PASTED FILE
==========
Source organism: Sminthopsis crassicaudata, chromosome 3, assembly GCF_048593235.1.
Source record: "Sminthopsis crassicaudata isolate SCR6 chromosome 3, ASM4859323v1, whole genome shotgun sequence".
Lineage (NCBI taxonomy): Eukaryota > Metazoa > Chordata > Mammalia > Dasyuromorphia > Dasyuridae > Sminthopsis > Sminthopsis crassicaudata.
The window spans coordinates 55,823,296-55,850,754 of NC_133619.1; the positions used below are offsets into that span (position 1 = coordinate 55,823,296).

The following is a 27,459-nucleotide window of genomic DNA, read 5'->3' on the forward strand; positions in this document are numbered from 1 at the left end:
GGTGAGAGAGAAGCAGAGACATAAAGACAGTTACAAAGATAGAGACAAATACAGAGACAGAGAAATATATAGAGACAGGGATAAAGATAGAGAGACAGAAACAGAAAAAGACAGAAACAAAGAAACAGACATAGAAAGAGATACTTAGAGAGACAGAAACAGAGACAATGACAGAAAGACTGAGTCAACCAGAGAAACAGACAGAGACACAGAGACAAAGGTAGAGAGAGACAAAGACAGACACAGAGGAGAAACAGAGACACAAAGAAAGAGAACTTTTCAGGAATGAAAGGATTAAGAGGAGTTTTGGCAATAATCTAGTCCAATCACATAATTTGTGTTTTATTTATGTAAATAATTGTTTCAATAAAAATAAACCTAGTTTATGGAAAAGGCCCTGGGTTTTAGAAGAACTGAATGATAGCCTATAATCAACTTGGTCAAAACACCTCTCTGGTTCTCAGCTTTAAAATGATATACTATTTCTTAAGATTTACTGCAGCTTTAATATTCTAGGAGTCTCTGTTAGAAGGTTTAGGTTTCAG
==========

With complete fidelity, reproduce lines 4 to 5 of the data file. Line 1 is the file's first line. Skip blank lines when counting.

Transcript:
The window spans coordinates 55,823,296-55,850,754 of NC_133619.1; the positions used below are offsets into that span (position 1 = coordinate 55,823,296).

The following is a 27,459-nucleotide window of genomic DNA, read 5'->3' on the forward strand; positions in this document are numbered from 1 at the left end: